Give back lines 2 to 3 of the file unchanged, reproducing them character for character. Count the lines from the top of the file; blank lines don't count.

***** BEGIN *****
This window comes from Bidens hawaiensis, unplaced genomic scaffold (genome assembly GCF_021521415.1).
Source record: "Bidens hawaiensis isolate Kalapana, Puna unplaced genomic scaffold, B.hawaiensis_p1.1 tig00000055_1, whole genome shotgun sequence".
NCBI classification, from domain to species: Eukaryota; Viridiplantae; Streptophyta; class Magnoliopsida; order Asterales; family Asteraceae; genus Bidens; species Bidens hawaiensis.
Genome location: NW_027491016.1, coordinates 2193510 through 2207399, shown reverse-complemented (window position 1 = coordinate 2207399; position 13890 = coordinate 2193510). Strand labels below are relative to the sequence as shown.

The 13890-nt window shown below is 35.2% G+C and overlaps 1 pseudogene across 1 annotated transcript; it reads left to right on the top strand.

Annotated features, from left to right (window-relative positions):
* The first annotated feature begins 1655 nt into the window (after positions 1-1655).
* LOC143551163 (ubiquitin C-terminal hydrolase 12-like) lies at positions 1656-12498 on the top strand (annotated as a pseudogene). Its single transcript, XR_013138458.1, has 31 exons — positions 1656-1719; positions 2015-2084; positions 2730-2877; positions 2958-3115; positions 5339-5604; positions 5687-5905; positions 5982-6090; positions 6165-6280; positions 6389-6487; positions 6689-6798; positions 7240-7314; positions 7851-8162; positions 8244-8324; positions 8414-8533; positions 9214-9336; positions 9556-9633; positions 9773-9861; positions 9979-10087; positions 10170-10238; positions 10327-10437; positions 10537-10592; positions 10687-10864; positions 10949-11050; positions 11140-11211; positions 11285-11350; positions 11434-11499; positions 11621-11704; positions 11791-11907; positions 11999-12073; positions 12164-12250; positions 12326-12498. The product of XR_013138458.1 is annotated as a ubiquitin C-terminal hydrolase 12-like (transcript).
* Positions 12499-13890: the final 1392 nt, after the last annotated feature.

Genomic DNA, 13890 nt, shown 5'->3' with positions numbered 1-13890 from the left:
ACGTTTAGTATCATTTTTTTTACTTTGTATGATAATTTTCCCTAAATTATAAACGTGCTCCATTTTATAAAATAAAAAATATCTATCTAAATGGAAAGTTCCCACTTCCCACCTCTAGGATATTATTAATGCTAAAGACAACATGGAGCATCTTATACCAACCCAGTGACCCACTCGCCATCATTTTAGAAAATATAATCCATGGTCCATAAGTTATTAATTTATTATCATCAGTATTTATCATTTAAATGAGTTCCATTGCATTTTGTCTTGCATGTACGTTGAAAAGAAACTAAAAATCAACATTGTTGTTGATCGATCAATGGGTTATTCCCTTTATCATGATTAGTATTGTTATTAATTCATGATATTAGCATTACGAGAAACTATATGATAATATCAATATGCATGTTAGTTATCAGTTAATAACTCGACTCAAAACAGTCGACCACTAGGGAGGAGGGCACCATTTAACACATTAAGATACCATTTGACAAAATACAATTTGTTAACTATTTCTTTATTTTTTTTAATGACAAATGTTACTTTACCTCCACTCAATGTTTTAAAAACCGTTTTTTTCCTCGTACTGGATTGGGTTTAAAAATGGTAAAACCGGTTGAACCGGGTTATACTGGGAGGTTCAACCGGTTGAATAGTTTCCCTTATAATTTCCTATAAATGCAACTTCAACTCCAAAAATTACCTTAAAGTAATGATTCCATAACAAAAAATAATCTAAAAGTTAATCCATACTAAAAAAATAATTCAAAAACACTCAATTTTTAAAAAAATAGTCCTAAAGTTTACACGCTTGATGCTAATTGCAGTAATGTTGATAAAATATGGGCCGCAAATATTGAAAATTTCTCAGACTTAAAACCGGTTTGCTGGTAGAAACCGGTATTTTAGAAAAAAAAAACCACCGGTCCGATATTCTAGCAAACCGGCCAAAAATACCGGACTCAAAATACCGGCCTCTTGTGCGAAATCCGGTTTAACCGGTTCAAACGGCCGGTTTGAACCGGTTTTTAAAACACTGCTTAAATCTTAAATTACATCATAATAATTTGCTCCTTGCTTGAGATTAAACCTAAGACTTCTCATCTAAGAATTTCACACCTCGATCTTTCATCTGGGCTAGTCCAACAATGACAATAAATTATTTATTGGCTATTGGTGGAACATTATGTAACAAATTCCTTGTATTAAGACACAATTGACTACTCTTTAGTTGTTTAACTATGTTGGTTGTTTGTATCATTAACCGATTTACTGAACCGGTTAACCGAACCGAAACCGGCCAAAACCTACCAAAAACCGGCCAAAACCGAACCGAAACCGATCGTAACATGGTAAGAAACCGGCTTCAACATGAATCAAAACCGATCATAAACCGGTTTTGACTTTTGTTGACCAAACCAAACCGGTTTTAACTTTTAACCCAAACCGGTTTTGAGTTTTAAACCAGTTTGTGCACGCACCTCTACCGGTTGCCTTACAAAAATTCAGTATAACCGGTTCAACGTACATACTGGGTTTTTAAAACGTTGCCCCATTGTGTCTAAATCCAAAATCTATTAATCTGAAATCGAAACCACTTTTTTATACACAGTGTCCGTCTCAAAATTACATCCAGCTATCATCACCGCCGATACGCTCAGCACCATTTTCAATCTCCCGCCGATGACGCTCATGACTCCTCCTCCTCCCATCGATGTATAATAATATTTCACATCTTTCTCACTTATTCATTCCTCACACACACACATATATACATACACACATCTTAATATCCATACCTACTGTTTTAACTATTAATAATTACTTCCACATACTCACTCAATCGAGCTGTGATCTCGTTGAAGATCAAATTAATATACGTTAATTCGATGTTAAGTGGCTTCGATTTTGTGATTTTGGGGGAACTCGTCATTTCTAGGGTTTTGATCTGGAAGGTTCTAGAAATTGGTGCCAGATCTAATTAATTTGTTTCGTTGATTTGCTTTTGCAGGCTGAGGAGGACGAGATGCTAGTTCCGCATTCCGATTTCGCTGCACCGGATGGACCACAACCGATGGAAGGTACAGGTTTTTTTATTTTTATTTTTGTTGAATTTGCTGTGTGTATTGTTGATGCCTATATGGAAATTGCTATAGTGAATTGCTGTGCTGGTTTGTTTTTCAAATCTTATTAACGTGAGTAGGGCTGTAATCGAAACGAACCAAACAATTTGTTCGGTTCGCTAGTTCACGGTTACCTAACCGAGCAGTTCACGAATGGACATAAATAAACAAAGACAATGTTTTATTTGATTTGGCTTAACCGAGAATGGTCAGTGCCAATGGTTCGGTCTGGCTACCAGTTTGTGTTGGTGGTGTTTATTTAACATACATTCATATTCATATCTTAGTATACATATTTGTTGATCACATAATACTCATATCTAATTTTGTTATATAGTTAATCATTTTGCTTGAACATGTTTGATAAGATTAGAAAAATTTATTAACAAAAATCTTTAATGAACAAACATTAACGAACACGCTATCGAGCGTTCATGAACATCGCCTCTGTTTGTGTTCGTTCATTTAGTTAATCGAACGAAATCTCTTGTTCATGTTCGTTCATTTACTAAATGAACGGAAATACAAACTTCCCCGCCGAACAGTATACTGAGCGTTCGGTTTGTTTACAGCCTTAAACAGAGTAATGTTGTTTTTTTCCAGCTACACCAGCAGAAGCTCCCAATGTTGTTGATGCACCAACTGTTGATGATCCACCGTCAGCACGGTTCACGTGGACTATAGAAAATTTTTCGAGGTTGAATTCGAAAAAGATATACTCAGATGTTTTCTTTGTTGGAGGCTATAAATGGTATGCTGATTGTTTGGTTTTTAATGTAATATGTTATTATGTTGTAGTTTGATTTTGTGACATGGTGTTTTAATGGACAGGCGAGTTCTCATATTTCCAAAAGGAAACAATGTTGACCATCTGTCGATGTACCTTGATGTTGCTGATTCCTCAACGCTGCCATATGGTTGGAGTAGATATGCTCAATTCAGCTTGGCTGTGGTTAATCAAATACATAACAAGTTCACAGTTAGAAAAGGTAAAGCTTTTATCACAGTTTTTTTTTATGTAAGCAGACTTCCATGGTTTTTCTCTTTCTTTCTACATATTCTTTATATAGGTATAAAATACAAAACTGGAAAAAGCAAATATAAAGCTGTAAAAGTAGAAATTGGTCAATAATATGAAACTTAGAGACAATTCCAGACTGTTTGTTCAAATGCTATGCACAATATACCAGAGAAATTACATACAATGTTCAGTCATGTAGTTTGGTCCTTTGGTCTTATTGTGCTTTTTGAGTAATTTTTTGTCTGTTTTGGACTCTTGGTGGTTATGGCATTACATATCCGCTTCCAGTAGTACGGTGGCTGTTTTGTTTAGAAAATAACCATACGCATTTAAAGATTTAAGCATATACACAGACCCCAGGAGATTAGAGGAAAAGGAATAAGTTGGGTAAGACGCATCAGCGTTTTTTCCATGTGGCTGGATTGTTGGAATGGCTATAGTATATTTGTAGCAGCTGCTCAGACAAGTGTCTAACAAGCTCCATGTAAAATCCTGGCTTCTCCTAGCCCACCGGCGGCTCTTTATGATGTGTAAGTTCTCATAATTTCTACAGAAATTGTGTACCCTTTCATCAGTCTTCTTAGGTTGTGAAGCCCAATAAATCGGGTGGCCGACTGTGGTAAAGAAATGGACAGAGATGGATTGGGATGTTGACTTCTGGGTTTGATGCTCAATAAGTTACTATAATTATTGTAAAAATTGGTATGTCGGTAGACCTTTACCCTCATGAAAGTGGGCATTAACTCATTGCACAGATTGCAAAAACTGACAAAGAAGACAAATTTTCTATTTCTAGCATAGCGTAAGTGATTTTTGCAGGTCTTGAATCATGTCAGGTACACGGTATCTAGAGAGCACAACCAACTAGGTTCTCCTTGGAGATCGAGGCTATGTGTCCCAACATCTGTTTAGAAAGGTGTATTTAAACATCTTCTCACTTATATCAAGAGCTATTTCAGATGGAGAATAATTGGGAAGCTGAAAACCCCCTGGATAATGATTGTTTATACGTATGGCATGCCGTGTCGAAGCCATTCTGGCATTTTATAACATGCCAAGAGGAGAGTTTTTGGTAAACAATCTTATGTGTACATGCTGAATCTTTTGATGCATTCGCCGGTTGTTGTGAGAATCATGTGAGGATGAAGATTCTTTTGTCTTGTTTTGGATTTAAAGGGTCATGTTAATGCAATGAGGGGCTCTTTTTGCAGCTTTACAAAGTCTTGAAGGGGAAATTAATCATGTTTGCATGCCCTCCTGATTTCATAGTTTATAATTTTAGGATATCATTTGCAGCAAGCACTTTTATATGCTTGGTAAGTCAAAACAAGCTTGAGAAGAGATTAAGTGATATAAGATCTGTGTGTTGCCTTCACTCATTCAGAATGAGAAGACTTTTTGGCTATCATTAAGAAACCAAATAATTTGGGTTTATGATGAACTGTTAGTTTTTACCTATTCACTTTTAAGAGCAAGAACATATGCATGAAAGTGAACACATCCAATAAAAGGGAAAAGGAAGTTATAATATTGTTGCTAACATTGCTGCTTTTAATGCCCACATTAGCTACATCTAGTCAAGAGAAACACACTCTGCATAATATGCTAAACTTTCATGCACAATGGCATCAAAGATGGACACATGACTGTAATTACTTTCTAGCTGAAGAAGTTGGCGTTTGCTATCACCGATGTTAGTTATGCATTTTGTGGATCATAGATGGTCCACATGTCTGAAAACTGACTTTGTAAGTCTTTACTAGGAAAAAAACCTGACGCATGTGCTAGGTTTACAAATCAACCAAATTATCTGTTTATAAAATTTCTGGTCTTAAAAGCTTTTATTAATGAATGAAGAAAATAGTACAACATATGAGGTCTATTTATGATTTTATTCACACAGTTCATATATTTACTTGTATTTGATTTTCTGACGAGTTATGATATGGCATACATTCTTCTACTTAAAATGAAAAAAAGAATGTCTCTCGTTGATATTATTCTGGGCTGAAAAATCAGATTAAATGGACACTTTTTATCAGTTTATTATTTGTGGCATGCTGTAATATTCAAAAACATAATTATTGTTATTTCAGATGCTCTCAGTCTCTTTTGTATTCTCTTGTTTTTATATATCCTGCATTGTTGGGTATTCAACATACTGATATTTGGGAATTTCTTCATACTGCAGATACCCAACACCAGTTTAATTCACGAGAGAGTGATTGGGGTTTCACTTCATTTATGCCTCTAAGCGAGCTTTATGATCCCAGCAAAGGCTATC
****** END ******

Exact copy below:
Source record: "Bidens hawaiensis isolate Kalapana, Puna unplaced genomic scaffold, B.hawaiensis_p1.1 tig00000055_1, whole genome shotgun sequence".
NCBI classification, from domain to species: Eukaryota; Viridiplantae; Streptophyta; class Magnoliopsida; order Asterales; family Asteraceae; genus Bidens; species Bidens hawaiensis.